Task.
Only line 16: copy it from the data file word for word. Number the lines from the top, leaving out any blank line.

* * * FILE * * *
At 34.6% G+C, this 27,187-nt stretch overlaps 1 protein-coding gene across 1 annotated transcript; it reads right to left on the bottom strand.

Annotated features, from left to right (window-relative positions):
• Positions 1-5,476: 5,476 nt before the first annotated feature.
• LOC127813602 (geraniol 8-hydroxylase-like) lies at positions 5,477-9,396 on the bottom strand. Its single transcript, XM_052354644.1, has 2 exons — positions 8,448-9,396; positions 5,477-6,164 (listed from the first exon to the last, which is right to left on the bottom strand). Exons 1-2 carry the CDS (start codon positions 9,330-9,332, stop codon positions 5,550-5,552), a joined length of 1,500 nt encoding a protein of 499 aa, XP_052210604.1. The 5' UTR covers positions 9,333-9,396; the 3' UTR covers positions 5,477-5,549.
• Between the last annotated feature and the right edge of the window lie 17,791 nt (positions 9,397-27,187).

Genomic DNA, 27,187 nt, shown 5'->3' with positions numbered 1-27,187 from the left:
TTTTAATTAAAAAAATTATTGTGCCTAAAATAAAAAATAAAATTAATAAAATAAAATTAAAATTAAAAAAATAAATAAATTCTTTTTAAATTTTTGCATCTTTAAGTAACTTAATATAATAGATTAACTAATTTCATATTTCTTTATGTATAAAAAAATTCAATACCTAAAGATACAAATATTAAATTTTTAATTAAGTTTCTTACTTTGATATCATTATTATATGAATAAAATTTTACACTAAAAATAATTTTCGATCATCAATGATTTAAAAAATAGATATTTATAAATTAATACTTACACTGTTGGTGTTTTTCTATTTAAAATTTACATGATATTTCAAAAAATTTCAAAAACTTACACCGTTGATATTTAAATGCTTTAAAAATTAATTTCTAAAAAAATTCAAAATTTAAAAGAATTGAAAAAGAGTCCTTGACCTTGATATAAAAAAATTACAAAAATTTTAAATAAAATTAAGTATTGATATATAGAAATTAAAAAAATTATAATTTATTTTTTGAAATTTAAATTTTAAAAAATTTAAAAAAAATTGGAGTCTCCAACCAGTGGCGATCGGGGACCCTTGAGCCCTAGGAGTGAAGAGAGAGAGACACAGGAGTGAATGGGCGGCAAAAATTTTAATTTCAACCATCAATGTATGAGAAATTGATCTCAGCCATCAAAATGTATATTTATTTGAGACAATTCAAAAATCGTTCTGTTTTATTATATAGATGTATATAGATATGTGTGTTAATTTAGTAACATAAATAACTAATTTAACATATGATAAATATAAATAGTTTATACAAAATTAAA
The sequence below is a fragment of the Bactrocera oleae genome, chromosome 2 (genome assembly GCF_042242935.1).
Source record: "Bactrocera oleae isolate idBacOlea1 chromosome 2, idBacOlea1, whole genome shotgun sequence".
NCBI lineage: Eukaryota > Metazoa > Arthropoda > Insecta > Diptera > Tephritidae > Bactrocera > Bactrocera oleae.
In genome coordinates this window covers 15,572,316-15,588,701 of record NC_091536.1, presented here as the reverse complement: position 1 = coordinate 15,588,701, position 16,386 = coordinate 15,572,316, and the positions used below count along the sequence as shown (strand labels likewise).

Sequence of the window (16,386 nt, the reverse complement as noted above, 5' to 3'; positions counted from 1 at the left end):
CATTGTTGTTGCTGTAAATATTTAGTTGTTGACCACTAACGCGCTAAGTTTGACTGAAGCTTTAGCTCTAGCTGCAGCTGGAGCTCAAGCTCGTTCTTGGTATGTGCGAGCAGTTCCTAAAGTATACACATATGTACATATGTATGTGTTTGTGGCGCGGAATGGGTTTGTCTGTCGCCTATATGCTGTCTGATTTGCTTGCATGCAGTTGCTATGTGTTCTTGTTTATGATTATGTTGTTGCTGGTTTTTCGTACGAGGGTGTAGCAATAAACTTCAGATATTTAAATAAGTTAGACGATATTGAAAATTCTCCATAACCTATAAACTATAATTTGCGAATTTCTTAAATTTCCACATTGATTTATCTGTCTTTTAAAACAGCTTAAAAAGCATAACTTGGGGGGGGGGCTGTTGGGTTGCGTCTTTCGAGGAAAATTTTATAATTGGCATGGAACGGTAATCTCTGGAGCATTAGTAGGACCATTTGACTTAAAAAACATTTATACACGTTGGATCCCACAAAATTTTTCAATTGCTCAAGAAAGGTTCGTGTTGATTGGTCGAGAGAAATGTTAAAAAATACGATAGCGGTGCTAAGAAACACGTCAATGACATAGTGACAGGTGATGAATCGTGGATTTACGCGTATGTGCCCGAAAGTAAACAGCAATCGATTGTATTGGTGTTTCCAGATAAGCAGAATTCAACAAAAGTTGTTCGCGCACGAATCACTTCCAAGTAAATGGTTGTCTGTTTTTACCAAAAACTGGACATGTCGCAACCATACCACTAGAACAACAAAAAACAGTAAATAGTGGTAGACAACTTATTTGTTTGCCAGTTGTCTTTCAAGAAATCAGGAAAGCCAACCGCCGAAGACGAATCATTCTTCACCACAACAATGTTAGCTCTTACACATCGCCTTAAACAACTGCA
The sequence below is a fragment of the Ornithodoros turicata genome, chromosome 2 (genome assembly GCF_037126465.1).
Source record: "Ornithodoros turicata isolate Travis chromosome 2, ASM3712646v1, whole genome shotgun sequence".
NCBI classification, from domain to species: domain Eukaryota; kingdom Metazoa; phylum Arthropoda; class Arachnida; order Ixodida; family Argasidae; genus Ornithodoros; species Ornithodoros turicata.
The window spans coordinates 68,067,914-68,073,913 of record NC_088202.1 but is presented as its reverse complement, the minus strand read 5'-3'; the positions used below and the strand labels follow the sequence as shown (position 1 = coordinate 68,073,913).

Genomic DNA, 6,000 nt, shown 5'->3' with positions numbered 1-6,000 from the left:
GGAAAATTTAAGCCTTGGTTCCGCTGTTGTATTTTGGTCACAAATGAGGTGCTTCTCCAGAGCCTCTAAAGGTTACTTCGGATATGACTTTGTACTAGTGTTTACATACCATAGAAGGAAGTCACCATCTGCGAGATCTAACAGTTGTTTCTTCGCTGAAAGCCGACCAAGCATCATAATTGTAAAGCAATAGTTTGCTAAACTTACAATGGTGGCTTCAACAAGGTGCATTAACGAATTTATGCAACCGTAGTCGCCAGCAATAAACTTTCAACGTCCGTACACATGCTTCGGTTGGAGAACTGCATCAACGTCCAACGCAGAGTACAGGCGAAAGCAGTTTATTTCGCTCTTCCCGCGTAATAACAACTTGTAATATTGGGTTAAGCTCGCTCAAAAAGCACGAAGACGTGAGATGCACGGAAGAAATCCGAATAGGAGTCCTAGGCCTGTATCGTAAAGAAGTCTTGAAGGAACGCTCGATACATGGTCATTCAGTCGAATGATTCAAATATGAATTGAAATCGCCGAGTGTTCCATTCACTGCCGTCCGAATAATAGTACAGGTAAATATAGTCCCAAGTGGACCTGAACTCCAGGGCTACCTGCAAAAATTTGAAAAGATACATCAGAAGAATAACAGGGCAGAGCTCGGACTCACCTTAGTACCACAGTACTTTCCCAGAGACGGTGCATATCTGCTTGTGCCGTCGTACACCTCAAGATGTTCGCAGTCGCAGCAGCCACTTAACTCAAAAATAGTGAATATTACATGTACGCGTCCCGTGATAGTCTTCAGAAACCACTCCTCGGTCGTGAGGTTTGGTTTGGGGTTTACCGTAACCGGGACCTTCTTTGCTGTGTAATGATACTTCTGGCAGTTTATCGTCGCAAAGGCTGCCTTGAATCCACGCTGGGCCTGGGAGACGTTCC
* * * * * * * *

NCBI classification, from domain to species: domain Eukaryota; kingdom Metazoa; phylum Arthropoda; class Arachnida; order Ixodida; family Argasidae; genus Ornithodoros; species Ornithodoros turicata.